Like many of you I had only ever seen snow in limited amounts, in fairly urbanized areas, like towns and cities and occasionally in the rolling fields of the countryside.
On some of those occasions, which were quite rare in my case, as it didn’t snow too often in London, we would go sledging. That’s what we would call it although it would be a whole world away from what sledging or tobogganing really is. We would take a plastic bag or a ‘borrowed’ tray from the school canteen and hike to the top of the nearest hill or steep slope and hurl ourselves down it at break-neck speeds!
We thought it was the best thing ever and as I grew up I found myself pushing the envelope of what we could do on pieces of plastic gliding on snow.
I was at boarding school in the north of England for my last year of childhood and our school was perched on the top of a steep sided hill above the River Dunelm, in the City of Durham. There was a path leading down to the bridge over to the University, (it was all very British and probably lives in an episode of Dowton Abbey!) On the day that it snowed someone turned up with about 5 meters of plastic sheeting, well you can guess what happened next!
Yes you got it, 16 quite burly young lads went careering down the embankment towards the very old and very solid stone bridge. Oh to be young again! There was a sudden stop and luckily we all ended up in a large pile of snow and not the river (It was December and the snow was definitely warmer!)
Fast forward to my arrival for my first winter season in Austria, somewhere around 1993, and although the novelty of getting drunk in the bars was not wearing off, we were still looking for other ways to entertain ourselves that didn’t cost too much.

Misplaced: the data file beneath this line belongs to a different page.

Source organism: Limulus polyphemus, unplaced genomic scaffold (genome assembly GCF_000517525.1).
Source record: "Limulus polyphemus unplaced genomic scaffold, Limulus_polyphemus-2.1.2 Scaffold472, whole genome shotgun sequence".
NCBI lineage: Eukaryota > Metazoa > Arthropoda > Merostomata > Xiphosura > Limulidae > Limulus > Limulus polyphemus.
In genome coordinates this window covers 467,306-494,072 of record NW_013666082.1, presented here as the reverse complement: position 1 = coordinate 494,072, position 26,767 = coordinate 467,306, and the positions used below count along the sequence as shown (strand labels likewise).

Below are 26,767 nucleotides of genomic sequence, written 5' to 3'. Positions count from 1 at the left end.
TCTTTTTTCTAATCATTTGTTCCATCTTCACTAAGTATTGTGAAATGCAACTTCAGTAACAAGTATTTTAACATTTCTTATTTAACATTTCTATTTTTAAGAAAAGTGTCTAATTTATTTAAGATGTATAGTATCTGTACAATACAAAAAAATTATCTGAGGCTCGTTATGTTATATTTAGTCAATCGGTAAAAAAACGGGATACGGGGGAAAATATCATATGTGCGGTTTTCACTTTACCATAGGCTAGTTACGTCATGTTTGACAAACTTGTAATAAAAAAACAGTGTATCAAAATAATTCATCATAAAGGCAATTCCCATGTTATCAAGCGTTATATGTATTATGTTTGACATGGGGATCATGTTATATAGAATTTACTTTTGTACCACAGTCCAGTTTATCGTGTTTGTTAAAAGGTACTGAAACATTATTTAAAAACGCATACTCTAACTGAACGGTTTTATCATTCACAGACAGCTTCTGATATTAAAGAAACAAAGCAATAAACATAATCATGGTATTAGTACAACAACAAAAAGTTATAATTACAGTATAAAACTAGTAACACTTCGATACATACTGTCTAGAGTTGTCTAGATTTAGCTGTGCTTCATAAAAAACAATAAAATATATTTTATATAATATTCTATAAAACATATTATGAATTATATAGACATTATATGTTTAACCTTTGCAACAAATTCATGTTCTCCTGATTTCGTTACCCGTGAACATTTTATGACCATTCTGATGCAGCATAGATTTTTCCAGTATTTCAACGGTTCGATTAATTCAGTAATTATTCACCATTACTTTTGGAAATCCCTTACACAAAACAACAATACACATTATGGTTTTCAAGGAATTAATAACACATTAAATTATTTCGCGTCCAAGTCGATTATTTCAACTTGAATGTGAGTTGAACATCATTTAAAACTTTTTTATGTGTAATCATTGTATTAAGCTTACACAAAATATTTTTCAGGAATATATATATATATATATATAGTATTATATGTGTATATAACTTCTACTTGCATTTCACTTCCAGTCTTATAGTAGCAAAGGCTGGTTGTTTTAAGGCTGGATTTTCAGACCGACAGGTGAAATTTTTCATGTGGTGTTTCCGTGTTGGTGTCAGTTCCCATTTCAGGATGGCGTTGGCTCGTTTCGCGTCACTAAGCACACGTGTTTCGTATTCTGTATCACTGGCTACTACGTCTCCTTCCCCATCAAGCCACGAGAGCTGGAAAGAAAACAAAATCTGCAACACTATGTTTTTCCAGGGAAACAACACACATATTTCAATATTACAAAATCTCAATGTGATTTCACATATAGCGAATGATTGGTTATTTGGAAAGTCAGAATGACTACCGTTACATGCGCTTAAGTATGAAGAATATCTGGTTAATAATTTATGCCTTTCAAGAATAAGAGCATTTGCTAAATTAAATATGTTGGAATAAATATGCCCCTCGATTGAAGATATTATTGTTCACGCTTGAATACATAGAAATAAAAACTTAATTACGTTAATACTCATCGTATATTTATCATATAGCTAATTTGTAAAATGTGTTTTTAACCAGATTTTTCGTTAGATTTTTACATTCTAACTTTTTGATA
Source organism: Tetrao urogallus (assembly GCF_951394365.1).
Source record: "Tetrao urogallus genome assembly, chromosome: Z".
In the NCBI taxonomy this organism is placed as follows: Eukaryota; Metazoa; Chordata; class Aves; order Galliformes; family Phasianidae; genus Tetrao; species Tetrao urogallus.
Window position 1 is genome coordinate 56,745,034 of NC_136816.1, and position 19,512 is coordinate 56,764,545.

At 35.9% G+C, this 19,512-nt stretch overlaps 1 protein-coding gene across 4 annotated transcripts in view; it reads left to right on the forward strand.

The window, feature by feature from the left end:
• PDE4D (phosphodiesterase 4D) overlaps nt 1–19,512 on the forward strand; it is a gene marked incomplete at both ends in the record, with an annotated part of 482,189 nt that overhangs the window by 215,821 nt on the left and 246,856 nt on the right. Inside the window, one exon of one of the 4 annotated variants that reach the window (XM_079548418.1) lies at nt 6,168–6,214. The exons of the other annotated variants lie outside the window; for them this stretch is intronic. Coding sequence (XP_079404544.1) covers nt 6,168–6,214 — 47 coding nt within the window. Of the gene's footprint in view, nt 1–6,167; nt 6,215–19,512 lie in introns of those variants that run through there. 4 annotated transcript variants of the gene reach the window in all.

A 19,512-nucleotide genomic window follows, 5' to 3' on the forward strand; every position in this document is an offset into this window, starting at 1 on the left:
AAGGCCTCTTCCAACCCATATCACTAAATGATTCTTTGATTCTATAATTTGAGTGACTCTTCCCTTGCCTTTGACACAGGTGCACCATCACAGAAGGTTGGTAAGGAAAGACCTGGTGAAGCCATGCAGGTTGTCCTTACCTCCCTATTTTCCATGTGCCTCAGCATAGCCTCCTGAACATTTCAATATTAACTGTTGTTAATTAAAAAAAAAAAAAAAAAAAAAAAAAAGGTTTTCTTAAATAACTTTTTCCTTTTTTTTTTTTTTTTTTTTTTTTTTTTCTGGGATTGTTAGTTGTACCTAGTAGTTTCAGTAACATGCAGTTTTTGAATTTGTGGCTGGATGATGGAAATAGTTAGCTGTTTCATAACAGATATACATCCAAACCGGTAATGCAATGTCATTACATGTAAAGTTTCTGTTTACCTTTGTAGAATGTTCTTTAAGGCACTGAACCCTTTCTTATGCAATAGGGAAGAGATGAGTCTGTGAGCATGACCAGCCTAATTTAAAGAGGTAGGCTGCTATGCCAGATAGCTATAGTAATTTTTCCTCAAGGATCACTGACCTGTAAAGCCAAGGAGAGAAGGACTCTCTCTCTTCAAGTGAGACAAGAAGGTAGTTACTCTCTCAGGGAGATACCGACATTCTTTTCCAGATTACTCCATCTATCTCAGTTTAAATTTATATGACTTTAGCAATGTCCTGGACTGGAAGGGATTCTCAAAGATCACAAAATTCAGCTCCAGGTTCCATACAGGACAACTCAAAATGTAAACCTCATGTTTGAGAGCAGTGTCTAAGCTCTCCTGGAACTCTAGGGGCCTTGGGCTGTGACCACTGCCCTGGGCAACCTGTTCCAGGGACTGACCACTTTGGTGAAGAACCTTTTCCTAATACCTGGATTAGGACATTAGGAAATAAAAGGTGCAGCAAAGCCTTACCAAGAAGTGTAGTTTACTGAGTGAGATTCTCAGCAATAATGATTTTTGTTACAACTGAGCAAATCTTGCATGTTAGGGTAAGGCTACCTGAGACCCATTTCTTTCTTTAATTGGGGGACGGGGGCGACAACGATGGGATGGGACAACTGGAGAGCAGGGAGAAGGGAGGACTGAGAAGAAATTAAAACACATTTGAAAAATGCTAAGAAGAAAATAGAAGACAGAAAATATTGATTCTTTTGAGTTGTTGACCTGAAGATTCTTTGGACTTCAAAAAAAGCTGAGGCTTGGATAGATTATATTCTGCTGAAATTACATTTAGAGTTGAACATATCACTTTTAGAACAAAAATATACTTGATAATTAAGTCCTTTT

He was an old hand and had done a few seasons before we had arrived in Mayrhofen. One evening he suggested that we come and try something called “Rodelling” (locally called Rodeln). It didn’t sound like much when he described it “you sledge down a road on an old wooden toboggan” but my inner desire to throw myself down the side of a mountain was starting to wake up and take note. “And you do this at night”, well I was definitely sold at this point.
He had rounded up some beaten up old toboggans or “rodels” from some of the locals he knew. They reminded me of pictures from a children’s storybook. They were all wood in the classical shape of two runners with metal skis, curving up to the front and woven material seat. A group of us met him at the bottom of the Ahorn Mountain that had a large snow covered field as the last part of the black run down from the top.
As with most things and young men (and some ladies too!) the first and most important item on the agenda is a speed test. We hiked as far up the slope as we dared and one by one we set off straight down into the huge dark field that awaited us. I don’t believe that anyone got to the car park at the end of the field without crashing at some point in the deep snow. These ancient machines were amazing and we weren’t even using them properly!
Martin pointed this out as we regrouped for another attempt on the slope. “Try using the road this time, its much better” How could it be better? Well let’s go and find out, it was certainly easier to walk up the gentle gradient of the road compared to the steep slippery side of a ski slope!
We all walked for about 20 minutes along the road talking amongst ourselves and sharing a couple of beers that some clever person had in their rucksack (somewhat shaken up though!). Its incredible how much you can see at night after your eyes adjust to the darkness. Finally we decided that we had walked enough (and we had finished the beer) and we decided to set off from where we were.
You don’t move much to start with, sort of like a Gran Prix starting grid in slow motion, but then you begin to pick up speed. Stopping on these rodels was simple, you put both feet in the snow in front of you and you stopped (eventually!) but turning was a bit more of an art form as you had to plant that foot to turn that direction, i.e. Right foot turns you to the right.
It was a Darwinian process as to who made the first corner but everyone learned very quickly (especially those who took a detour over the edge into
the very deep snow!). Soon we were all moving with quite a pace and starting to play around a bit with the steering, cutting others off and overtaking when the chance arose! Suddenly we were at the end of the road, back to where we had started.
It was over far too quickly. Martin was right the road was far better than the field.
We walked back up four more times that evening, late into the night, before tiredness eventually overtook excitement.
We were hooked. This was something that we were going to be doing for a very long time to come.
That night we discovered ‘Rodeln’
To be continued…